In the Acts of the Apostles, St. Luke mentions the first instance of the term “Christian.”
So Barnabas went to Tarsus to look for Saul; and when he had found him, he brought him to Antioch. For a whole year they met with the church, and taught a large company of people; and in Antioch the disciples were for the first time called Christians. (Acts 11:25-26)
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But what does it mean to be a “Christian”? Is there a common definition?
To be a Christian, in one sense, simply means to have been baptized in the name of Jesus Christ. The Catechism of the Catholic Church explains how baptism is the defining mark of a Christian and so Christians are all those who belong to any and all of those churches where a Trinitarian baptism is performed.
Baptism constitutes the foundation of communion among all Christians, including those who are not yet in full communion with the Catholic Church: “For men who believe in Christ and have been properly baptized are put in some, though imperfect, communion with the Catholic Church. Justified by faith in Baptism, [they] are incorporated into Christ; they therefore have a right to be called Christians, and with good reason are accepted as brothers by the children of the Catholic Church.” “Baptism therefore constitutes the sacramental bond of unity existing among all who through it are reborn.” (CCC 1271)
In other words, people belonging to Protestant, Orthodox, or Catholic churches — all of which share the same baptism “in the name of the Father, and the Son, and the Holy Spirit” — are rightly called Christians. (Notably, Mormons are not Christians, as they don’t believe in the Trinity as Christians understand it, nor that Christ instituted baptism.)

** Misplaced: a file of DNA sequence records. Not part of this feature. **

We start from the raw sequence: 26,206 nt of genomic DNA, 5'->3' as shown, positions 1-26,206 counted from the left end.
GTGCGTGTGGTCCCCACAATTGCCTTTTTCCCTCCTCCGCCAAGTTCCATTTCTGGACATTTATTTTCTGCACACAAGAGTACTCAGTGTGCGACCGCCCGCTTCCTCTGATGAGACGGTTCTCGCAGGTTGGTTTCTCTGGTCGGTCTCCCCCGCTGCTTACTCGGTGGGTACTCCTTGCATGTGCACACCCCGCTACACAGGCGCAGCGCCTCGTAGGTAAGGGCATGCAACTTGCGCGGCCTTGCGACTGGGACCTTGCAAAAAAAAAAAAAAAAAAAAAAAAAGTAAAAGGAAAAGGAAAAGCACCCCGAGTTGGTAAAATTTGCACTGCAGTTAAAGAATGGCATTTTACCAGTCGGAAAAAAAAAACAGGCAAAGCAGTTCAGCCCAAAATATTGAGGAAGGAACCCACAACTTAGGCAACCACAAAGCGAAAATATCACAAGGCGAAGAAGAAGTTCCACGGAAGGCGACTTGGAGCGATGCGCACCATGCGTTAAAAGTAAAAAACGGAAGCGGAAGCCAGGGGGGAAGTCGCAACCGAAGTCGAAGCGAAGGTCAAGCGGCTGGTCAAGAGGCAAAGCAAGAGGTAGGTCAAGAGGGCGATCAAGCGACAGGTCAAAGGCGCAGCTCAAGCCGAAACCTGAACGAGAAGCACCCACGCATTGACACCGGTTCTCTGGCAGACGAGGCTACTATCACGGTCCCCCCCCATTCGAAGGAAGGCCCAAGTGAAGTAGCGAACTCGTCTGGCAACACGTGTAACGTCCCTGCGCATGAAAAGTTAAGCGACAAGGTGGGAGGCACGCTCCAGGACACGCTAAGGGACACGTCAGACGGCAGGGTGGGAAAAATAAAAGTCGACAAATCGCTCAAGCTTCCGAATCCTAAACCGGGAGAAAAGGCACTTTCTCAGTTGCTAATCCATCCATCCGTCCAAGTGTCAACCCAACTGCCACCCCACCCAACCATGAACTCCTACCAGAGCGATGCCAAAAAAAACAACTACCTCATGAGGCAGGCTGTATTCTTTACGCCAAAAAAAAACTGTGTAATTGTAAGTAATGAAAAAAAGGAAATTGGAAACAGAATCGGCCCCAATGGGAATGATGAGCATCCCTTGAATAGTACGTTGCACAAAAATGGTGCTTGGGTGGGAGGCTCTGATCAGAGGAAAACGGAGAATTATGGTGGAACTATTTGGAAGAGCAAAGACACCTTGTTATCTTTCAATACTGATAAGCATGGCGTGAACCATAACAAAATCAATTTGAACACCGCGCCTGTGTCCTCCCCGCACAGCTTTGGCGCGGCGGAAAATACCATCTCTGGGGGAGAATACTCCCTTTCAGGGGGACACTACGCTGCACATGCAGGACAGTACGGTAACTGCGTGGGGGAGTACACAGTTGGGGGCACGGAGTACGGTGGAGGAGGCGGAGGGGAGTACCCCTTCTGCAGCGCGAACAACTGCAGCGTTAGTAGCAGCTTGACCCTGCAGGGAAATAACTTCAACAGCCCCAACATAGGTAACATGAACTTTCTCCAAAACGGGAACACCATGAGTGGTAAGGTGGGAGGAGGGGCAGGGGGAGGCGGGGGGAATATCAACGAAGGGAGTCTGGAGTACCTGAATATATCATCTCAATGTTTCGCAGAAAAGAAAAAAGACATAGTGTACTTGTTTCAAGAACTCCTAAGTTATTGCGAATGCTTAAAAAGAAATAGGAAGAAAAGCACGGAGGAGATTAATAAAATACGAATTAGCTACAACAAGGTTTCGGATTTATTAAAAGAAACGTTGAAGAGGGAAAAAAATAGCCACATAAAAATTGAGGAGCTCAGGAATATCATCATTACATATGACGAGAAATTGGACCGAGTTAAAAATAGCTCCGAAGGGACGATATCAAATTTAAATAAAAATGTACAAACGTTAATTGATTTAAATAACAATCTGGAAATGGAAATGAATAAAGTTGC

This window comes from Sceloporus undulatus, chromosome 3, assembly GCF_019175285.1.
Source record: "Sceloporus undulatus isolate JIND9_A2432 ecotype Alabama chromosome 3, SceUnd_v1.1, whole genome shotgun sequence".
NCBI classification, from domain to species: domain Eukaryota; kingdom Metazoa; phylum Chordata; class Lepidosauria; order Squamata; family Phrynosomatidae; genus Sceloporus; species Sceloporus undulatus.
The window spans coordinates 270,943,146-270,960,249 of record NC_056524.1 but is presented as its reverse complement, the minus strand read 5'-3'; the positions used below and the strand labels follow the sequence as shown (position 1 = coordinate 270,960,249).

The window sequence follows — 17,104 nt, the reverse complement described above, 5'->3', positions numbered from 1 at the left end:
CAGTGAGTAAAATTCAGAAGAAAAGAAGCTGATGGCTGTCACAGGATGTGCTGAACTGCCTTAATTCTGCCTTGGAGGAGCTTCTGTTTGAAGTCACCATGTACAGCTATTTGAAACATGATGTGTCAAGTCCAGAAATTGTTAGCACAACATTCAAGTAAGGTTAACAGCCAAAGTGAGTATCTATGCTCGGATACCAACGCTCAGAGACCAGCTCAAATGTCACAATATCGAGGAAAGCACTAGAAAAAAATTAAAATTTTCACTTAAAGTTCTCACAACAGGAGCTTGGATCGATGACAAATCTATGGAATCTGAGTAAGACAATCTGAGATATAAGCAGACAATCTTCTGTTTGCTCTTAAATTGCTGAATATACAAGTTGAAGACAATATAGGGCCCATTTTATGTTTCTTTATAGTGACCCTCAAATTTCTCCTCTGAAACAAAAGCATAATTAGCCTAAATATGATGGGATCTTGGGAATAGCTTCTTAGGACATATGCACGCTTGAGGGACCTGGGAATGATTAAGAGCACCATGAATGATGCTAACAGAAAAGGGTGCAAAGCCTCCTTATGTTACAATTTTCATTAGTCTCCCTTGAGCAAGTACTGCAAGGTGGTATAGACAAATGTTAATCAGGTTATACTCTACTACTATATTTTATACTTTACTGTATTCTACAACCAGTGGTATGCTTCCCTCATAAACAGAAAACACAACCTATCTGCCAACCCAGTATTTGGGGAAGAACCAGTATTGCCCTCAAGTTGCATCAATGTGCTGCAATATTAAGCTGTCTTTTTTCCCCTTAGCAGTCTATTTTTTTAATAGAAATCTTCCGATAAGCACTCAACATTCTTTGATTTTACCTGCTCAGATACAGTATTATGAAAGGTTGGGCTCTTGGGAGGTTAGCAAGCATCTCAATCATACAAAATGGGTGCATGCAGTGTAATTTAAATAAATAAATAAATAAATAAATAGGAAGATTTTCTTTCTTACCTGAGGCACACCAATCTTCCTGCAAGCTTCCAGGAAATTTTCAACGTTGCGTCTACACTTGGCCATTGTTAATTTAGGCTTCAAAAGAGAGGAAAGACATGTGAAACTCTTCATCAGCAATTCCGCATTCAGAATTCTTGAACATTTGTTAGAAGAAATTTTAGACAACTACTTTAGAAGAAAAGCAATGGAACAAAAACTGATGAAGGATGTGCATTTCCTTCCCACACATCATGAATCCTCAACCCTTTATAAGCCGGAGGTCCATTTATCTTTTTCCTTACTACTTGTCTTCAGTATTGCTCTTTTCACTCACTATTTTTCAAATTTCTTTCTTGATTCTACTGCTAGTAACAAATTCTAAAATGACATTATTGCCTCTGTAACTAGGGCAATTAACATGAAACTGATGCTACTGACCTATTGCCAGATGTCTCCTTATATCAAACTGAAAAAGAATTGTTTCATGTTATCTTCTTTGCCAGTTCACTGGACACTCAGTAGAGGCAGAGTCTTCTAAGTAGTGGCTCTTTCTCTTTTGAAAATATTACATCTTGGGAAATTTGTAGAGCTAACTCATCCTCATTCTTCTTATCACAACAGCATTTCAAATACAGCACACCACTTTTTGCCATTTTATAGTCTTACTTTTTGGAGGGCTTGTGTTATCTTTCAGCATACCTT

However, being a Christian also involves a faith that is proclaimed and expressed through works. (We probably all know someone who has been baptized a Christian but no longer wants the title, because he or she has left the faith.)
As the Catechism explains, “‘Reborn as sons of God, [the baptized] must profess before men the faith they have received from God through the Church’ and participate in the apostolic and missionary activity of the People of God” (CCC 1270).
Followers of Jesus can be called “Christians” by virtue of their baptism and proclamation of their faith, made concrete through Christian living.
On the other hand, some Protestant denominations define a Christian as “someone who has repented from sin and has believed in Jesus.” Baptism is not a necessary part of this definition and yet, even with this classification, Catholics can still recognize this use of the word “Christians.”
A Catholic must profess his belief in Jesus Christ, as the Catechism states plainly, “Believing in Jesus Christ and in the One who sent him for our salvation is necessary for obtaining that salvation” (CCC 161).
So while there may be some differences between definitions, it can be said that the name of “Christian” is one that requires more than being a follower of Jesus in name only.
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